By Jason Zweig
Jan. 2, 2014 12:51 a.m. ET
Many investors believe that financial markets exist to facilitate the efficient allocation of capital. That’s a myth. The purpose of financial markets is to humiliate anyone who thinks he can predict how they will perform in the short run. And those who are most certain that they know how the markets will perform will generally get the biggest surprise.
The consensus emerging on Wall Street is that U.S. stocks will have a decent year in 2014, perhaps returning 8% or 10%. That sounds plausible; since 1926, when modern data on the U.S. stock market began, stocks have averaged a gain of 10.1% annually. But in how many of those years did stocks return between 8% and 10%? In 88 years, it has never happened once. Stocks almost always perform either much better, or much worse, than investors expect them to. That’s why relying on the comfort of a consensus forecast is so dangerous. As G.K. Chesterton wrote, “Wisdom should reckon on the unforeseen.” So should investors.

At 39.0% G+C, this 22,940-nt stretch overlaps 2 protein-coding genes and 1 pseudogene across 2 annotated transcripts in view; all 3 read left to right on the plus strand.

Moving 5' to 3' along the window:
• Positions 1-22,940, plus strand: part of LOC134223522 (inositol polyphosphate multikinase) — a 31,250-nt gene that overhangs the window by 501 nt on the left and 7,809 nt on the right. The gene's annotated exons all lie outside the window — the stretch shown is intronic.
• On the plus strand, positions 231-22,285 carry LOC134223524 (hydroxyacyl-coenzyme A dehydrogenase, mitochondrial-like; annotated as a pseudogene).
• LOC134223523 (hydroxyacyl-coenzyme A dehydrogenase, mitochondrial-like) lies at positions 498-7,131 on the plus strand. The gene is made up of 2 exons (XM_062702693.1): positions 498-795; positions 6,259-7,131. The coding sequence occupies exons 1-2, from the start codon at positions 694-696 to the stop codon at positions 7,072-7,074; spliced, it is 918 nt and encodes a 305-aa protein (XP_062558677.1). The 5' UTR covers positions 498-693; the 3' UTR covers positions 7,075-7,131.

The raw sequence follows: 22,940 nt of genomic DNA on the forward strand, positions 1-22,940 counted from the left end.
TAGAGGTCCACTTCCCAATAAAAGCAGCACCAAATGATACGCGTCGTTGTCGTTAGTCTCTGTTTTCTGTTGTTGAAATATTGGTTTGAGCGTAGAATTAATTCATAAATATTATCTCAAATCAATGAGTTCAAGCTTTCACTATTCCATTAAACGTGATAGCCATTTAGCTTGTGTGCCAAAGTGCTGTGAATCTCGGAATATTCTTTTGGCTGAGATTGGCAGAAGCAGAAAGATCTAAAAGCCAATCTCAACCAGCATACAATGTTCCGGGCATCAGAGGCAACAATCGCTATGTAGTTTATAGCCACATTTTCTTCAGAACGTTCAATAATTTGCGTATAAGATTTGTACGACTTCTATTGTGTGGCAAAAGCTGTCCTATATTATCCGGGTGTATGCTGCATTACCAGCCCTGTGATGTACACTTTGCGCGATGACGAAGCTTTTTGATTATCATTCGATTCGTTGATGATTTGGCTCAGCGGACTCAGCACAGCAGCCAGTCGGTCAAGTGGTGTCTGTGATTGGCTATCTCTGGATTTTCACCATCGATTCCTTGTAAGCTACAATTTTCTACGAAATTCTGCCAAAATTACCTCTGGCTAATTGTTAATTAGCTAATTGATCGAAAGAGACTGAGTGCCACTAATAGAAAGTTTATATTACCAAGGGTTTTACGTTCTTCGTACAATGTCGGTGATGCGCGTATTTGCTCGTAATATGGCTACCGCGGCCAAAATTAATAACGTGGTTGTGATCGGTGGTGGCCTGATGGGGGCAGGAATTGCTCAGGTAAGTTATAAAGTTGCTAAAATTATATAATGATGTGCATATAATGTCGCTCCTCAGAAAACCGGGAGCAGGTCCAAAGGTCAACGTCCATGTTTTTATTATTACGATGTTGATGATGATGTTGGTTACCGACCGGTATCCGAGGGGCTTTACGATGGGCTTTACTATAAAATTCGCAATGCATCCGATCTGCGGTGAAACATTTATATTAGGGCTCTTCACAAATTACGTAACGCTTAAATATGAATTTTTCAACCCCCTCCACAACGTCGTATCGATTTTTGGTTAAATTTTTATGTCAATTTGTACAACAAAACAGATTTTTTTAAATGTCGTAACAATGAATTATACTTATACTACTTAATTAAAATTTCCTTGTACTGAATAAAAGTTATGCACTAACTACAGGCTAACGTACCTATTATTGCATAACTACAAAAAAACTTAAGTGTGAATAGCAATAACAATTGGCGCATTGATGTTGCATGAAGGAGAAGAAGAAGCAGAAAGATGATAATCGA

Source: The Wall Street Journal